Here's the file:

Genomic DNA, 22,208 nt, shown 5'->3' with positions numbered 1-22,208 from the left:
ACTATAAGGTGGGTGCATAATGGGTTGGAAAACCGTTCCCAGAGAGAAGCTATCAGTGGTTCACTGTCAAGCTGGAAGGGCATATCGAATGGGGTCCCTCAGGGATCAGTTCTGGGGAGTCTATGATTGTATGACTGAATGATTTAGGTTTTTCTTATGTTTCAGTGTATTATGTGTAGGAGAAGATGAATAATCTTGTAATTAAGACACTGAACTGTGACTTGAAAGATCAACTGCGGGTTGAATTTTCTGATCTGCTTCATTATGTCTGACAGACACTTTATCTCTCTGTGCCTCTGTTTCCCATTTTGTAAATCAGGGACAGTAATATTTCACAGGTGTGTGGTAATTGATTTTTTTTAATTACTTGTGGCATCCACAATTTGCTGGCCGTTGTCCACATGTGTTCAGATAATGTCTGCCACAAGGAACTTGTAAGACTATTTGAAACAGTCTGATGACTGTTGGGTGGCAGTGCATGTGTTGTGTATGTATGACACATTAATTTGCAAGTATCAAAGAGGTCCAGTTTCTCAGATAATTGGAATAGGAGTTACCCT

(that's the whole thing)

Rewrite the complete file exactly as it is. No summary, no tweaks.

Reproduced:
Genomic DNA, 22,208 nt, shown 5'->3' with positions numbered 1-22,208 from the left:
ACTATAAGGTGGGTGCATAATGGGTTGGAAAACCGTTCCCAGAGAGAAGCTATCAGTGGTTCACTGTCAAGCTGGAAGGGCATATCGAATGGGGTCCCTCAGGGATCAGTTCTGGGGAGTCTATGATTGTATGACTGAATGATTTAGGTTTTTCTTATGTTTCAGTGTATTATGTGTAGGAGAAGATGAATAATCTTGTAATTAAGACACTGAACTGTGACTTGAAAGATCAACTGCGGGTTGAATTTTCTGATCTGCTTCATTATGTCTGACAGACACTTTATCTCTCTGTGCCTCTGTTTCCCATTTTGTAAATCAGGGACAGTAATATTTCACAGGTGTGTGGTAATTGATTTTTTTTAATTACTTGTGGCATCCACAATTTGCTGGCCGTTGTCCACATGTGTTCAGATAATGTCTGCCACAAGGAACTTGTAAGACTATTTGAAACAGTCTGATGACTGTTGGGTGGCAGTGCATGTGTTGTGTATGTATGACACATTAATTTGCAAGTATCAAAGAGGTCCAGTTTCTCAGATAATTGGAATAGGAGTTACCCT